A number of approaches to achromatic FQPM mask fabrication are being considered, including multi-layer thin-film designs  and use of the “form” birefringence properties of zero-order gratings (ZOGS) . The challenge is not only to deliver a broadband phase difference of π between alternate quadrants of the FQPM mask, but to maintain uniform intensity transmission over the surface of the mask as well. Another approach would be to emulate the operation of dielectric phase plates familiar from their use as achromatic phase shifters in nulling interferometers [13,14]; this appears theoretically feasible with common dielectric materials, but requires layer thicknesses far beyond the normal range conveniently deposited by familiar microfabrication techniques. A novel approach that may be easier to realize in hardware is presented in the next section.
3. Achromatization of the FQPM focal-plane mask: beam splitter phase relationship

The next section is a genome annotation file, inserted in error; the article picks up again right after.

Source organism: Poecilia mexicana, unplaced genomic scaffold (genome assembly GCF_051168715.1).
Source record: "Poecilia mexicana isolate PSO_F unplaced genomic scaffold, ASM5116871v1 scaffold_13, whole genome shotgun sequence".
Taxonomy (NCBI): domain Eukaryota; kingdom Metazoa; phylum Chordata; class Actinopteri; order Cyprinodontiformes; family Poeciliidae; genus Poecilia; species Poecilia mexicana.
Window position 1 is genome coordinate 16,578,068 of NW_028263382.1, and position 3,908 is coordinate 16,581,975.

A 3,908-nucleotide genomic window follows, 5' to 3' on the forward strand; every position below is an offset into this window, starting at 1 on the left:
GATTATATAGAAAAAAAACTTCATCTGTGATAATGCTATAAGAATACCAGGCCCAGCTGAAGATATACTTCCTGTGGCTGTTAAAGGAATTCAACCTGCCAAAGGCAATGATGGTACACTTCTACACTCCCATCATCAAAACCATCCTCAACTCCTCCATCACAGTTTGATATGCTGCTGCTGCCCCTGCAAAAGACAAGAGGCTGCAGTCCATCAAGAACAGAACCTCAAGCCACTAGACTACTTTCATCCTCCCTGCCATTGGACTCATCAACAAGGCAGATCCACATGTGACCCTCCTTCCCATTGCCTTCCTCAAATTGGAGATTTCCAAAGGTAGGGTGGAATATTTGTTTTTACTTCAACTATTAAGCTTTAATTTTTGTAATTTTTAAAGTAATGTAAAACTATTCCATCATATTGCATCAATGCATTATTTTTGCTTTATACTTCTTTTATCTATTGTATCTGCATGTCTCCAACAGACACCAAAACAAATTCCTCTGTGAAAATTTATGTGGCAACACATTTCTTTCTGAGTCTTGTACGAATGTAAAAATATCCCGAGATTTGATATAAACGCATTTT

Some fundamental achromatic relationships connecting phases of transmitted and reflected beams in a beam splitter follow from symmetries of these devices [15,16]. These relationships have recently been exploited in designs for a broadband phase contrast wavefront sensor  and for a ‘self-nulling’ beam combiner . The latter device would simplify the architecture of planet-finding nulling interferometers, realizing the function of the usual inverting pre-optics through the normal operation of the beam splitters themselves. In the current context, as with the ‘self-nulling’ beam combiner, a very general symmetry (time-reversal) is exploited, so the beam splitters need not have particularly stringent properties to achieve the desired phase performance (unlike the wavefront sensor, for example, which requires a front-back symmetric beam splitter). For intensity balance, a major practical consideration with any FQPM mask, the approach to be presented here will require good matching of R and T, beam splitter intensity (power) reflection and transmission coefficients.